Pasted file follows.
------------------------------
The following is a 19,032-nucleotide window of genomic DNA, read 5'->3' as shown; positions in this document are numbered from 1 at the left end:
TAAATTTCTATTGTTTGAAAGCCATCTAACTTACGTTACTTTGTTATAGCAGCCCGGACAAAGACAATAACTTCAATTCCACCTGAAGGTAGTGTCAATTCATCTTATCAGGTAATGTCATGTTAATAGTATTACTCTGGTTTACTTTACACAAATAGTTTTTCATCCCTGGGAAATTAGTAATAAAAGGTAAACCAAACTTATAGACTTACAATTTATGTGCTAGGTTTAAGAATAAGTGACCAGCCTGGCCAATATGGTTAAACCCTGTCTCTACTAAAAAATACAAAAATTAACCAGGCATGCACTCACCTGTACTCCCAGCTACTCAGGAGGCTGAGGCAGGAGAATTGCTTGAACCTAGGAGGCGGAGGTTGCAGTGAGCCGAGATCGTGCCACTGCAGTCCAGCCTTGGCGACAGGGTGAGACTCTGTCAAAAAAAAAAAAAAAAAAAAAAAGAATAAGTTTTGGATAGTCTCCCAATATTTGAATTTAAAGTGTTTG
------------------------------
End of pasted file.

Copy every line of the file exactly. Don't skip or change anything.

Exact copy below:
The following is a 19,032-nucleotide window of genomic DNA, read 5'->3' as shown; positions in this document are numbered from 1 at the left end:
TAAATTTCTATTGTTTGAAAGCCATCTAACTTACGTTACTTTGTTATAGCAGCCCGGACAAAGACAATAACTTCAATTCCACCTGAAGGTAGTGTCAATTCATCTTATCAGGTAATGTCATGTTAATAGTATTACTCTGGTTTACTTTACACAAATAGTTTTTCATCCCTGGGAAATTAGTAATAAAAGGTAAACCAAACTTATAGACTTACAATTTATGTGCTAGGTTTAAGAATAAGTGACCAGCCTGGCCAATATGGTTAAACCCTGTCTCTACTAAAAAATACAAAAATTAACCAGGCATGCACTCACCTGTACTCCCAGCTACTCAGGAGGCTGAGGCAGGAGAATTGCTTGAACCTAGGAGGCGGAGGTTGCAGTGAGCCGAGATCGTGCCACTGCAGTCCAGCCTTGGCGACAGGGTGAGACTCTGTCAAAAAAAAAAAAAAAAAAAAAAAGAATAAGTTTTGGATAGTCTCCCAATATTTGAATTTAAAGTGTTTG